The above legislative effort coincides with greater DOJ scrutiny of foreign shipping companies’ compliance with competition laws.53 A fact sheet issued in advance of President Biden’s State of the Union address noted that “spot rates for freight shipping between the U.S. and Asia have jumped 1000% percent since January 2020, while the container shipping industry pulled in $190 billion in profits last year, a seven-fold increase from 2020.”54 Following President Biden’s promise to “‘crack down’ on rising ocean freight shipping costs,” in March 2022 the DOJ subpoenaed Danish shipping company A.P. Møller – Mærsk, seeking information about predatory business practices during the pandemic.55 Then, in August, China International Marine Containers Group Co. Ltd. terminated its intended acquisition of Mærsk following a DOJ antitrust investigation.56 The DOJ expressed concern that the acquisition “would have consolidated over 90 percent of the insulated container box and refrigerated shipping container production in Chinese state-owned or state-controlled entities” and “would have substantially increased the risk of coordination among the remaining suppliers in the marketplace.”57

D. Developments in Oil and Gas

1. Senate Judiciary Committee Advances Antitrust Bill Targeting OPEC

On May 5, 2022, the Senate Judiciary Committee advanced bipartisan legislation that would give the DOJ authority to file antitrust lawsuits against OPEC in federal district court.58 The No Oil Producing and Exporting Cartels Act (NOPEC), sponsored by Senator Chuck Grassley, seeks to hold OPEC member countries accountable for anti-competitive activity in the energy market.59 The legislative push to advance NOPEC was driven by rising gas prices.60 Senator Amy Klobuchar, a co-sponsor of the bill, stressed that it “will help make gas prices fair and affordable here at home by ensuring the market is protected by robust competition.”61 A few Republican senators raised concerns that antitrust lawsuits were not the best way to curb rising gas prices and that NOPEC could lead to retaliatory litigation against the U.S. in foreign courts.62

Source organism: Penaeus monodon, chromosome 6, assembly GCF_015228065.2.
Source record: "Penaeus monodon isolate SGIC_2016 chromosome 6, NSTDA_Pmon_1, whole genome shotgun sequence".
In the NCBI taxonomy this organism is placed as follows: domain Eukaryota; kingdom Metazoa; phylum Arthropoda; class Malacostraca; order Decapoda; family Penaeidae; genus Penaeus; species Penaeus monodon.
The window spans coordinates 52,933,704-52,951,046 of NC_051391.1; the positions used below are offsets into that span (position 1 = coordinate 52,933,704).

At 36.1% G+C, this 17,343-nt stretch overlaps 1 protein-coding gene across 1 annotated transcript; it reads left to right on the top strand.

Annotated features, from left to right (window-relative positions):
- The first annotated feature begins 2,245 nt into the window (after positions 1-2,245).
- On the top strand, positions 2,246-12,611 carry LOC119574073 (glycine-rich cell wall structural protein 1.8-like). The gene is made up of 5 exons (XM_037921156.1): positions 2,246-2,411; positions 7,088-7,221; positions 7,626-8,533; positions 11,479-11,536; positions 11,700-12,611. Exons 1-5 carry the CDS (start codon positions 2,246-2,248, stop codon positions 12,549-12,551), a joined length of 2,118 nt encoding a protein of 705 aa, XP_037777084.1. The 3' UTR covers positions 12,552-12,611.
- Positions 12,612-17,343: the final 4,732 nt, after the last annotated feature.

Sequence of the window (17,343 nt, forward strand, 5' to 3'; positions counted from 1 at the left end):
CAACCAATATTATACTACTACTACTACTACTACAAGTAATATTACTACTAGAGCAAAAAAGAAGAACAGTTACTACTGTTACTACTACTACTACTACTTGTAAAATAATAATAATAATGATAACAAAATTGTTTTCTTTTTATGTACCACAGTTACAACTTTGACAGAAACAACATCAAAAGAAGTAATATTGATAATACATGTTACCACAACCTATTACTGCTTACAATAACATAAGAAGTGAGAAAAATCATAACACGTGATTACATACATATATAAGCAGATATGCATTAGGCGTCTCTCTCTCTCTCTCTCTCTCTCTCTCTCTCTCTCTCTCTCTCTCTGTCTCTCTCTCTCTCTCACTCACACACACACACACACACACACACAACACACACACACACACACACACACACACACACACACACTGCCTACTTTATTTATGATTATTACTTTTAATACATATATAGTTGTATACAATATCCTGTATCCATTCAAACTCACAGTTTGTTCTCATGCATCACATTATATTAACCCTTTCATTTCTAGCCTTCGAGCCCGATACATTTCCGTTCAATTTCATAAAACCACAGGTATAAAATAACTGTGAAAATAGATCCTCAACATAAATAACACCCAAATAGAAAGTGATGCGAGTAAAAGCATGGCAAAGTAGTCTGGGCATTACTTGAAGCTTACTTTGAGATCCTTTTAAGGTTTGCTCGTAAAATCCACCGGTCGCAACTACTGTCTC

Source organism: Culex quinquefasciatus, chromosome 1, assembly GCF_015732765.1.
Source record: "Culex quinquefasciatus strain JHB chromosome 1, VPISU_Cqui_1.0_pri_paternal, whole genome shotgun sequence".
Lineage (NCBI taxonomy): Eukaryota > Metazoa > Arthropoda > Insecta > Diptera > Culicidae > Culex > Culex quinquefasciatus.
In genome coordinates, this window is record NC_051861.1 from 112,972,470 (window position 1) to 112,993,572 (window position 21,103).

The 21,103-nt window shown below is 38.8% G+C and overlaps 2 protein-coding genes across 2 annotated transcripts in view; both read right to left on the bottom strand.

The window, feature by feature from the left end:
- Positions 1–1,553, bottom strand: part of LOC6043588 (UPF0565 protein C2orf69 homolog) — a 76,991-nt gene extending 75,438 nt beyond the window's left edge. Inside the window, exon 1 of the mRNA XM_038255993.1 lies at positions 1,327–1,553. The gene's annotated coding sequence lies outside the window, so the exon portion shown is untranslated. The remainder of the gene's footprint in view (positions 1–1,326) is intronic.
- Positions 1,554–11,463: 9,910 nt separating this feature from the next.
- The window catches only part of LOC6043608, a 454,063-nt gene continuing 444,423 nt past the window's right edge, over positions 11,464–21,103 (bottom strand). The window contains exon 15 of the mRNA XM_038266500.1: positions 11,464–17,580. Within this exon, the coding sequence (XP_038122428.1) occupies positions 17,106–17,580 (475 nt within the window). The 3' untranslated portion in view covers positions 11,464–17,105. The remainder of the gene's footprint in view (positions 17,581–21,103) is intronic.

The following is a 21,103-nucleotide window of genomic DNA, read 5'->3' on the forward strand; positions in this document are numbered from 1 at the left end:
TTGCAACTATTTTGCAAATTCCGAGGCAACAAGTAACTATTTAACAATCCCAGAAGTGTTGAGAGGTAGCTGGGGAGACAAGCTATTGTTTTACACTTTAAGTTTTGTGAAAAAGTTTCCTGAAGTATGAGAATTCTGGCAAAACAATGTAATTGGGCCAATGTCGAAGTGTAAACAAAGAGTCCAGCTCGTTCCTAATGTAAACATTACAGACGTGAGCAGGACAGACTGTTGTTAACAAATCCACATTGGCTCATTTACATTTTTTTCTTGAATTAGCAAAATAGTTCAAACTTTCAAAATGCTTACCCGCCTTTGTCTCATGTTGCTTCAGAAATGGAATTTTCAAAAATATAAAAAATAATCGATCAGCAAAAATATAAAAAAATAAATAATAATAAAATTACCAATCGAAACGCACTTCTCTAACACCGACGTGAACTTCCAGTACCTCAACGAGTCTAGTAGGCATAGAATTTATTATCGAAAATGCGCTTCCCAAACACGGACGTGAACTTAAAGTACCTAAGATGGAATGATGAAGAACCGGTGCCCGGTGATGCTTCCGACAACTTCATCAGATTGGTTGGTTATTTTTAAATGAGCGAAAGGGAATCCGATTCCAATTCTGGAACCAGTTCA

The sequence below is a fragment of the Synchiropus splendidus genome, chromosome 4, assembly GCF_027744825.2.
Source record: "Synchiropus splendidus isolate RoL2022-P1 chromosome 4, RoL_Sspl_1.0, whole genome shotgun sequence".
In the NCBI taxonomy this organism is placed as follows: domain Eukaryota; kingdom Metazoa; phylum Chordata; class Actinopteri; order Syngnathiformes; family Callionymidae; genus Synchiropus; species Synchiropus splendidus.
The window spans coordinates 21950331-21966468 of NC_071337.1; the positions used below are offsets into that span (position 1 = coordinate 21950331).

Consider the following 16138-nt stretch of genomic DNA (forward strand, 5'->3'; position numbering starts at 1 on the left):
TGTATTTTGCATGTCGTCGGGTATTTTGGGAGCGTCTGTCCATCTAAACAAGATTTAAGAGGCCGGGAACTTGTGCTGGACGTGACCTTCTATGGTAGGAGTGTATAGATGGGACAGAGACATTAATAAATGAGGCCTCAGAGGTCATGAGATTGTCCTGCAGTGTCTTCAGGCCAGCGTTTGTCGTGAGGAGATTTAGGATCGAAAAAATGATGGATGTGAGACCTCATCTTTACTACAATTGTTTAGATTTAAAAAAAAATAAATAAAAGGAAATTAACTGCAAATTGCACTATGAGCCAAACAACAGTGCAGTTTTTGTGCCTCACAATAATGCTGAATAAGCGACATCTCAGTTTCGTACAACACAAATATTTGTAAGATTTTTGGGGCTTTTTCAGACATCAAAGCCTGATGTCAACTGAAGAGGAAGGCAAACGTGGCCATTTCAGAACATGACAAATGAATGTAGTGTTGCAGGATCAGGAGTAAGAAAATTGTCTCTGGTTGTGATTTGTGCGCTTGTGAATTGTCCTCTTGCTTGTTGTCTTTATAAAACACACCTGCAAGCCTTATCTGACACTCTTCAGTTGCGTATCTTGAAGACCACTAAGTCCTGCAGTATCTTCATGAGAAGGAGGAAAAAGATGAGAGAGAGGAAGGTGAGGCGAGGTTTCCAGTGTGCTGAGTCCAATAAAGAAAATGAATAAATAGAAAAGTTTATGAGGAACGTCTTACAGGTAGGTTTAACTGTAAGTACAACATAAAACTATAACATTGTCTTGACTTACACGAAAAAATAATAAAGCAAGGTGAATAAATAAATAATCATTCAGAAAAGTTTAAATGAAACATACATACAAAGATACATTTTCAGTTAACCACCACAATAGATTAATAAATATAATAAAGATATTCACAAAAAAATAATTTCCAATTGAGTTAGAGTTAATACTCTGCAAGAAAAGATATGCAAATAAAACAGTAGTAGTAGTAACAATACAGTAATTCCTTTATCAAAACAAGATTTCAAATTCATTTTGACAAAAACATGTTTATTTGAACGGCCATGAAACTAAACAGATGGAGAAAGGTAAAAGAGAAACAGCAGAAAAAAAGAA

1. Kelly Lienhard, DC Attorney General Wants Amazon Antitrust Suit Resurrected, Law360 (Jan. 24, 2023),

2. Id.

3. Id.

4. Id.

5. Id.

6. Id.

7., LLC v. Google, 54 F.4th 1130 (9th Cir. 2022); see also Hailey Konnath, 9th Circ. Won’t Revive Ad Antitrust Suit Against Google, Law360 (Dec. 6, 2022),

8. Id.

9. Id.

10. Id.

11. Id.

12. Id.

13. Matthew Perlman, Google’s Antitrust Trouble Is Piling Up, Law360 (Feb. 3, 2023),

14. Bryan Koenig, DOJ Files 2nd Google Suit in Latest Ad Tech Challenge, Law360 (Jan. 24, 2023),

15. Id.

16. Id.

17. Id.

18. Id.

19. Craig Clough, Fed. Circ. Affirms Apple Antitrust Win 1 Day After Arguments, Law360 (Dec. 6, 2022),

20. Id.

21. Id.

22. Id.

23. Id.

24. Lexology, Congress and the Biden Administration to Continue Public Support and Scrutiny of Tech Sector (Dec. 1, 2022),

25. Id.

26. Id.

27. Id.

28. Id.

29. Press Release, U.S. Congressman David N. Cicilline, House Lawmakers Release Anti-Monopoly Agenda for “A Stronger Online Economy: Opportunity, Innovation, Choice” (June 11, 2021),

30. Lexicology, Congress and the Biden Administration to Continue Public Support and Scrutiny of Tech Sector,

31. Keith Goldberg, Texas Takes Grid Project Law Fight to High Court, Law 360 (Jan. 3, 2023),

32. Id.

33. Id.

34. Id.

35. Keith Goldberg, Sun Sets on Antitrust Suit over Ariz. Utility’s Solar Rates, Law 360 (Feb. 3, 2023),

36. Id.

37. Id.

38. Id.

39. Id.

40. Id.

41. Id.

42. Id.

43. United States v. Am. Airlines Grp., Inc.,No. 1:21-cv-11558, 2023 WL 3560430, at *44 (D. Mass. May 19, 2023).

44. Linda Chiem, JetBlue Exits American Pact, Won’t Appeal Antitrust Ruling, Law360 (July 5, 2023)., (discussing United States v. Am. Airlines Grp. Inc.).

45. Id.

46. Id.

47. Am. Airlines Grp., 2023 WL 3560430, at 44.

48. Linda Chiem, JetBlue Exits American Pact, Won’t Appeal Antitrust Ruling, Law360 (July 5, 2023).

49. Linda Chiem, Ocean Shipping Policy Developments to Watch, Law360 (Apr. 15, 2022),

50. Id.

51. Linda Chiem, New Ocean Shipping Regs on Deck, but Inland Woes Persist, Law360 (June 14, 2022),

52. Id.

53. See Grace Dixon, DOJ Subpoenas Shipping Giant Maersk amid Antitrust Focus, Law360 (Mar. 17, 2022),

54. Id.; see also White House, FACT SHEET: Lowering Prices and Leveling the Playing Field in Ocean Shipping (Feb. 28, 2022),

55. Dixon, supra note 53.

56. Bernard A. Nigro Jr., Shipping Companies Terminate Merger Following DOJ Antitrust Investigation, Lexology (Aug. 25, 2022),

57. Id.

58. James Arkin, Senate Committee Advances OPEC Antitrust Bill, Law360 (May 5, 2022),

59. Id.

60. Id.

61. Id.

62. Id.

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James F. Herbison, Chair

James F. Herbison is a Partner at Winston & Strawn LLP in its Chicago office. He is chair of the Antitrust Committee.